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SkyVue: Things Are Happening, You Just Can't See Them.. Yet

January 4, 2013 at 8:27 PM | by | Comments (2)

Stay tuned. That's essentially the message from the folks at SkyVue Super Wheel after we reported on a seemingly stalled construction site across from Mandalay Bay. There's not been activity in a while. But, SkyVue sees dormant where we see dead.

We are not the only ones who see what's happening at The Linq's High Roller observation wheel site and what doesn't seem to be happening at SkyVue. Things that would naturally make anyone go hmmmm. Representatives, though, say it's two different types of wheels and that's why things are progressing differently. Here's how they explain it:

High Roller is a cable wheel, while SkyVue is a steel wheel. This is a major difference that results in a totally opposite approach to construction. The reason SkyVue will be a steel wheel is because it needs to have a major support system to host the 50,000-square-foot LED screens (largest in the world) that will be located on either side of the wheel. In addition to the view, the LED screens are a huge differentiator for SkyVue from any other wheel in existence.

Steel Wheel Construction: A standard steel wheel is constructed in multiple segments from the inside out. They start in the center and build almost like a steel spider web until they reach the outer edge of the wheel.

Cable Wheel Construction: They start with a center hub and attach cables to it. They have to build a structure to hold the cables to the outer rim.

We've always been a visual person so here's the two, side by side, once again:

See it?

Here's the construction that's been documented recently at SkyVue:

And, at The High Roller:

Additionally, SkyVue reports that construction isn't happening on the site because it's happening in another state. And, in another country. They expect ginormous bits and pieces to start arriving this quarter "with all parts on-site by May/June 2013." If you want to know exactly what is happening where, here's the rundown:

·Germany: Schaeffler is the German manufacturer of the wheel bearings. The bearing is 12’-0” in diameter and weighs approximately 26,400 lbs. We expect components to be ready for shipment from Schaeffler/FAG in Germany in early January 2013 with a 4-6 week travel trip via ocean freight before they arrive at LARON Industries machine facility Kingman, AZ.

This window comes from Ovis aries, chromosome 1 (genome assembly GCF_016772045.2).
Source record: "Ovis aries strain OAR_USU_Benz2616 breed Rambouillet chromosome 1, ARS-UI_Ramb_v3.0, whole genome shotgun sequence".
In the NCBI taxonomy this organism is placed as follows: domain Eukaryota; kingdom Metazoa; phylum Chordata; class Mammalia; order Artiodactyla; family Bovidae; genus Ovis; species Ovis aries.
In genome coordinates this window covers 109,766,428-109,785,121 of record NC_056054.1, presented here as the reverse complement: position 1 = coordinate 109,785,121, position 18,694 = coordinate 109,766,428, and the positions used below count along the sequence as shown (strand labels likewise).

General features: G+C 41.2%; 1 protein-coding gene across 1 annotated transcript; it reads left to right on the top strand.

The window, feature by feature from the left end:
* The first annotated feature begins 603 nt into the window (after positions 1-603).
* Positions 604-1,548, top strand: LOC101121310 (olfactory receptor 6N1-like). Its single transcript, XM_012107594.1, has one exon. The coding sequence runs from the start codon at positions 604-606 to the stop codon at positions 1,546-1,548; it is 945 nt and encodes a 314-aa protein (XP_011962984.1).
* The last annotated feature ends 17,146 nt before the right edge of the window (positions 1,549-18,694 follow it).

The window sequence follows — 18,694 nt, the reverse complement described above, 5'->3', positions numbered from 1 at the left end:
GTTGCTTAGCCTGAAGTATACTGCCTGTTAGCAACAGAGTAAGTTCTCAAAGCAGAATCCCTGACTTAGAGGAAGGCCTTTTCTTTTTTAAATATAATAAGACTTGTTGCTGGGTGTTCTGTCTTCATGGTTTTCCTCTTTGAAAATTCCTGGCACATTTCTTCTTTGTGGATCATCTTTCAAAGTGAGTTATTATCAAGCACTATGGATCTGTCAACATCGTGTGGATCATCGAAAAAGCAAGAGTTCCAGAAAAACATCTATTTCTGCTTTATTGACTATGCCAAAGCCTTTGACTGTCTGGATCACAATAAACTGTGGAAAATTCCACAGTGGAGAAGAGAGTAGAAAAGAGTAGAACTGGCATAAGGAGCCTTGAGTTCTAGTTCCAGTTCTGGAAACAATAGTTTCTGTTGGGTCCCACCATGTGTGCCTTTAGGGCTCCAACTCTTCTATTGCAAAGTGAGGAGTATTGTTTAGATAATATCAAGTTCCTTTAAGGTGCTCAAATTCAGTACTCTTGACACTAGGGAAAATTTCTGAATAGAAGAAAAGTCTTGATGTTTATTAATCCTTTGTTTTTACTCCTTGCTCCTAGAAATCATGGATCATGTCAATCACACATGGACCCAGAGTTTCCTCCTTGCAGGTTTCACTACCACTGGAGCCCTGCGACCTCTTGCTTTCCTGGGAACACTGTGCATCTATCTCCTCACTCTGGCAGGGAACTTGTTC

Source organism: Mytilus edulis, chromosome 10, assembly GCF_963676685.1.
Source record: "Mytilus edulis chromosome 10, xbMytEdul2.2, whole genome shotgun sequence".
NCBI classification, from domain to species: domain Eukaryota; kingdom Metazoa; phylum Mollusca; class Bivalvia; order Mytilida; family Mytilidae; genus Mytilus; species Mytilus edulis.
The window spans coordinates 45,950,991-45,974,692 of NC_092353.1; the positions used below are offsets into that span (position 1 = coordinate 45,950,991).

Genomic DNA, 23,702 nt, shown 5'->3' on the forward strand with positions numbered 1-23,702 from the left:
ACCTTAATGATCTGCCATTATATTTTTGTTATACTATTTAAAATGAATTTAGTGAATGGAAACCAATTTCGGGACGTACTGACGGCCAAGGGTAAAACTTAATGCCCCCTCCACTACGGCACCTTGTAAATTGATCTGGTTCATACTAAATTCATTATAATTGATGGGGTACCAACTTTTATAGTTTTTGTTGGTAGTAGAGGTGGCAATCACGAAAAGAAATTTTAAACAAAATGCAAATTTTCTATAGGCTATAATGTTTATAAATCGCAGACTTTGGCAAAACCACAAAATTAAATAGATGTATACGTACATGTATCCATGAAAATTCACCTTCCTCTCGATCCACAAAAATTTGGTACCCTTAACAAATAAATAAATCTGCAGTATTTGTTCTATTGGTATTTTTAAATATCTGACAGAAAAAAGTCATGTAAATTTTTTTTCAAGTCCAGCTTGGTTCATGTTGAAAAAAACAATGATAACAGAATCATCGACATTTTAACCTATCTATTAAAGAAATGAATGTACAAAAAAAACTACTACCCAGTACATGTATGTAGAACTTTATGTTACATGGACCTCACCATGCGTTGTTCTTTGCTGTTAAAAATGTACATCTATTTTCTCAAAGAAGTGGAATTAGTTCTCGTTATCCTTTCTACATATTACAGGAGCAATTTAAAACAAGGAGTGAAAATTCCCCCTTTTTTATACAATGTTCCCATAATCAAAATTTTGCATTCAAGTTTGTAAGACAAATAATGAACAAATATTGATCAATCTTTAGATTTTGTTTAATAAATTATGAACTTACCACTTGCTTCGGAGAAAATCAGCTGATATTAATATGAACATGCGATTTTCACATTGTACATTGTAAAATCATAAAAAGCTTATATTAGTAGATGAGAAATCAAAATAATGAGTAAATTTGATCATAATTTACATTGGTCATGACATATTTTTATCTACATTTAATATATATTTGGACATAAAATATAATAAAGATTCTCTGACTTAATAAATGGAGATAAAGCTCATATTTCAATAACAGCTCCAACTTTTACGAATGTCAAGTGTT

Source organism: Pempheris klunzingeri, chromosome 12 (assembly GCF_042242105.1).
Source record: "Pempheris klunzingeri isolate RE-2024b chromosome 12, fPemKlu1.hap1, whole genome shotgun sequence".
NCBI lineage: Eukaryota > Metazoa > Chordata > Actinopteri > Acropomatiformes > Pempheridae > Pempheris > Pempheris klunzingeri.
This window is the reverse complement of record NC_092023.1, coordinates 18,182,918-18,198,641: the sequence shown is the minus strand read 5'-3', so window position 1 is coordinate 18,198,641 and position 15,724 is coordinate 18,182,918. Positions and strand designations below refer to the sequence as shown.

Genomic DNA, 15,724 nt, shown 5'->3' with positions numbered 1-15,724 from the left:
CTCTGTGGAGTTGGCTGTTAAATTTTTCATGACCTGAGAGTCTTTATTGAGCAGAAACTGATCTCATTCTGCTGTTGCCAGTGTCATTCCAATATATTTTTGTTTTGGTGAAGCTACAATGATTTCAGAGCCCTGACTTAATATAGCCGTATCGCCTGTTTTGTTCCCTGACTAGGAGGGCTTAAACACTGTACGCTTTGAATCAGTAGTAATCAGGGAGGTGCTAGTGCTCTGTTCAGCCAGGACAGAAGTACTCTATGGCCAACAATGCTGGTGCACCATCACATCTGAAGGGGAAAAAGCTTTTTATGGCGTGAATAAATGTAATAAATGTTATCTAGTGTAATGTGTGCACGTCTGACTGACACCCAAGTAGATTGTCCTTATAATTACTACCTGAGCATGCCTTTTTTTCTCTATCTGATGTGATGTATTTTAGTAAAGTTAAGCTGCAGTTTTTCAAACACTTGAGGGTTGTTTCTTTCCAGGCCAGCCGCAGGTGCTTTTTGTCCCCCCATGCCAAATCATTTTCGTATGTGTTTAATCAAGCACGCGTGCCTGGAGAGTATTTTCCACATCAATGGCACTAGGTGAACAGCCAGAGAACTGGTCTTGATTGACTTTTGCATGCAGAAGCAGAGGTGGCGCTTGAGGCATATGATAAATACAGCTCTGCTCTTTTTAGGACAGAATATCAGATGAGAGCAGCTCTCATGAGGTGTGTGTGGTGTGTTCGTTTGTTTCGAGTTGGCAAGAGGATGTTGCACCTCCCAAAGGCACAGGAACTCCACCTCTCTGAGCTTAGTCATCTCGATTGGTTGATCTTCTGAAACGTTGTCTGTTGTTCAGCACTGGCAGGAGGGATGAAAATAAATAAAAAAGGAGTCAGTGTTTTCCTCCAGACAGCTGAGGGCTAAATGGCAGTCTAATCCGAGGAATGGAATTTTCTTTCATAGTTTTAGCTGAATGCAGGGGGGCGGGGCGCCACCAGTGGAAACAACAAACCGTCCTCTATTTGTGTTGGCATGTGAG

Electrical commutator rings are being manufactured in Germany by Conductix-Womfler and will provide electrical power to the rotating wheel. Laid end to end, the copper commutator rings are three miles long.

·Arizona: LARON Industries, a heavy industrial machine and fabrication facility in Kingman, Arizona, is fabricating the yokes and main wheel axle. After receipt of the bearing from Schaeffler, LARON will commence with the final machining and installation of the main wheel axle. Bearing seals and the axle lubrication system will be installed as part of the final steps to complete the main wheel axle.

From there, SkyVue states things will start ramping up in Vegas:

· Concrete columns height has reached 247’-0”. Two more concrete pours are required to complete the columns. The yokes, which serve, as bearing seats for the main wheel axle, will be placed as part of the final concrete column pour.

· When the main wheel axle assembly is completed by LARON in Kingman, AZ. it will be transported to Las Vegas in two separate trailers. Each transport trailer will have 80 tires with a heavy hauler tractor in the front and rear of the transport unit. It will take approximately two days to bring the 350,000-pound units over the road to Las Vegas. The transporting trucks will be too heavy to cross local bridges, and therefore will be delivered via I-40 to Barstow and I-15 to Las Vegas, a 400-mile trip.

· After the main wheel axle arrives at the project site, electrical commutator rings will be installed.

· After the electrical commentator rings are installed, a large Manitowoc #2250 crane will hoist the 350-ton main wheel axle to the top of the concrete columns. After the main wheel axle is set, installation of wheel structural steel will begin.

· A majority of all construction activities revolve around the off-site fabrication of the main wheel axle by LARON Industries, in Kingman, Arizona. As a result, there will be minimal site activity until the main wheel axle arrives after the New Year.

So there you have it. A blueprint to creating and erecting an oversized observation wheel. But, will it go from words on a screen to reality? Now that we know what to look for, we'll continue watching. This time with an eye to the calendar. As always, we'll keep you up to date.

Comments (2)

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I NEED A BATHROOM!

I don't know...what ever.
New, big, shiny things in Vegas are always fun...at least once.
I predict one recurring problem however that will  (while trapped in yo pod)
probably put a good spoil on your evening. Be you the 'reliever' or the 'observer'.

Grammar

"We've always been a visual person"...really?  How many people are contained inside your person?  The pronoun reference errors on this site really make it seem like amateur hour.  It's a shame because otherwise, it's a nice and informative site.  

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